While stating that more than short term, demonetisation has had a long-term effect on the print industry, Mitrajit Bhattacharya, President & Publisher, Chitralekha Group, noted, “The informal sector is a big advertiser base for print players and that segment was badly hurt by demonetisation. It continues to hurt the industry.” 

Pradeep Dwivedi
Pradeep Dwivedi
As with all other consumer-facing industries, the media industry also had concerns on advertiser sentiment across all major print advertising categories such as auto, consumer electronics, and durables going negative due to sudden demand deflation and lack of propensity to spend. “The impact on advertising revenues of our business became a real risk for us,” said Pradeep Dwivedi, Chief Executive Officer, Sakal Media Group. 

He further added, “The impact of demonetisation had a direct bearing on both consumer economics – Ability to spend – as well as consumer sentiment – Propensity to spend. While the former was impacted in the immediate aftermath and dampened demand, the real concern was on the latter as the adverse bearing on advertiser sentiment and the print business continued for almost 3-5 months. Apart from retail, realty, etc., other sectors such as consumer durables, electronics, automotive were all impacted to some degree. The opportunity led campaigns of m-wallet and e-payment based BFSI sector clients that we got hardly provided offset to the print volume loss in the marketplace.”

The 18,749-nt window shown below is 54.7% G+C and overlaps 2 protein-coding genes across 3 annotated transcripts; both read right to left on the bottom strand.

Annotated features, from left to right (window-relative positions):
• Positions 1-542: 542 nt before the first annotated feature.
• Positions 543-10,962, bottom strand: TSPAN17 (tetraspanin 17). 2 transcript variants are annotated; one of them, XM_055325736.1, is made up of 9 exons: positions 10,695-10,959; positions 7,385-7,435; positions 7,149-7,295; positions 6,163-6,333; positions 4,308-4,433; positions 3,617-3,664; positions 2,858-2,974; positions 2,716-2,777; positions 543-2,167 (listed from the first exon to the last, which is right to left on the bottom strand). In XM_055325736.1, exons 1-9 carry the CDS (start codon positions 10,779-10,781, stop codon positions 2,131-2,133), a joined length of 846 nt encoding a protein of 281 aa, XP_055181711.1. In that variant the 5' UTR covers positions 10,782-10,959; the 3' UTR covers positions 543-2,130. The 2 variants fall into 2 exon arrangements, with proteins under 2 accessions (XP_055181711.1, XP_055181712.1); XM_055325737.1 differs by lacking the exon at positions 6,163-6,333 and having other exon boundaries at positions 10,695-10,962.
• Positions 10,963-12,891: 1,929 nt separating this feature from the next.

During Demonetisation, digital didn’t get too much impacted. In fact, in some instances, digital advertising increased because there was big emphasis on digital during the crisis with digital payments. Paytm really accelerated the digital growth. 

Ashish Bhasin
Ashish Bhasin